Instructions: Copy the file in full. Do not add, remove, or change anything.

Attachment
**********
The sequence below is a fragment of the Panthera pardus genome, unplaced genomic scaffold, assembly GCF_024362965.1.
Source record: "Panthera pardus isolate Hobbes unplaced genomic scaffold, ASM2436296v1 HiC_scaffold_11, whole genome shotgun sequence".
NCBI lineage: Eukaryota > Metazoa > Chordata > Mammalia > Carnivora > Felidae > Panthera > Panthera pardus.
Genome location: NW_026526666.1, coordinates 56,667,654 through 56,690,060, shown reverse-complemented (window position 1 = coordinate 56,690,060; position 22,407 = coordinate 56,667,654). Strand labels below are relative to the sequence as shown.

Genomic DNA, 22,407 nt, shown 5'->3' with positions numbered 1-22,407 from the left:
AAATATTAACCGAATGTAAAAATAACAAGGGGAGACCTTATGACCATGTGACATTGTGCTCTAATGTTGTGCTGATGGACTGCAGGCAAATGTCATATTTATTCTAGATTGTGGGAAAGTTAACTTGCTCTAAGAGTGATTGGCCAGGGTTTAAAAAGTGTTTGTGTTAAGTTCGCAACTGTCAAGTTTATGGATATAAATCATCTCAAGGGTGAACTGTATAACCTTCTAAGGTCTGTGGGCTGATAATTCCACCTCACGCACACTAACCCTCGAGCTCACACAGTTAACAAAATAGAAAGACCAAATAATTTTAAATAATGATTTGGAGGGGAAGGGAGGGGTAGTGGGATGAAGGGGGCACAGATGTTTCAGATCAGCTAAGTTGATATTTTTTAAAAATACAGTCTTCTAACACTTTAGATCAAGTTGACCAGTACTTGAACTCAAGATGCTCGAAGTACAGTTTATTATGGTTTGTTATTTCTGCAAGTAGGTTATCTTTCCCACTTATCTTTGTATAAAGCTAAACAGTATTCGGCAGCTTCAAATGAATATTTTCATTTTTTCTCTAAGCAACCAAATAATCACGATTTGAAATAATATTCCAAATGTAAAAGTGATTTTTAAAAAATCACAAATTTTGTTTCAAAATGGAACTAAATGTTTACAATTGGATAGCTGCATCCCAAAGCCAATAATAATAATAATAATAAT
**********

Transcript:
The sequence below is a fragment of the Panthera pardus genome, unplaced genomic scaffold, assembly GCF_024362965.1.
Source record: "Panthera pardus isolate Hobbes unplaced genomic scaffold, ASM2436296v1 HiC_scaffold_11, whole genome shotgun sequence".
NCBI lineage: Eukaryota > Metazoa > Chordata > Mammalia > Carnivora > Felidae > Panthera > Panthera pardus.
Genome location: NW_026526666.1, coordinates 56,667,654 through 56,690,060, shown reverse-complemented (window position 1 = coordinate 56,690,060; position 22,407 = coordinate 56,667,654). Strand labels below are relative to the sequence as shown.

Genomic DNA, 22,407 nt, shown 5'->3' with positions numbered 1-22,407 from the left:
AAATATTAACCGAATGTAAAAATAACAAGGGGAGACCTTATGACCATGTGACATTGTGCTCTAATGTTGTGCTGATGGACTGCAGGCAAATGTCATATTTATTCTAGATTGTGGGAAAGTTAACTTGCTCTAAGAGTGATTGGCCAGGGTTTAAAAAGTGTTTGTGTTAAGTTCGCAACTGTCAAGTTTATGGATATAAATCATCTCAAGGGTGAACTGTATAACCTTCTAAGGTCTGTGGGCTGATAATTCCACCTCACGCACACTAACCCTCGAGCTCACACAGTTAACAAAATAGAAAGACCAAATAATTTTAAATAATGATTTGGAGGGGAAGGGAGGGGTAGTGGGATGAAGGGGGCACAGATGTTTCAGATCAGCTAAGTTGATATTTTTTAAAAATACAGTCTTCTAACACTTTAGATCAAGTTGACCAGTACTTGAACTCAAGATGCTCGAAGTACAGTTTATTATGGTTTGTTATTTCTGCAAGTAGGTTATCTTTCCCACTTATCTTTGTATAAAGCTAAACAGTATTCGGCAGCTTCAAATGAATATTTTCATTTTTTCTCTAAGCAACCAAATAATCACGATTTGAAATAATATTCCAAATGTAAAAGTGATTTTTAAAAAATCACAAATTTTGTTTCAAAATGGAACTAAATGTTTACAATTGGATAGCTGCATCCCAAAGCCAATAATAATAATAATAATAAT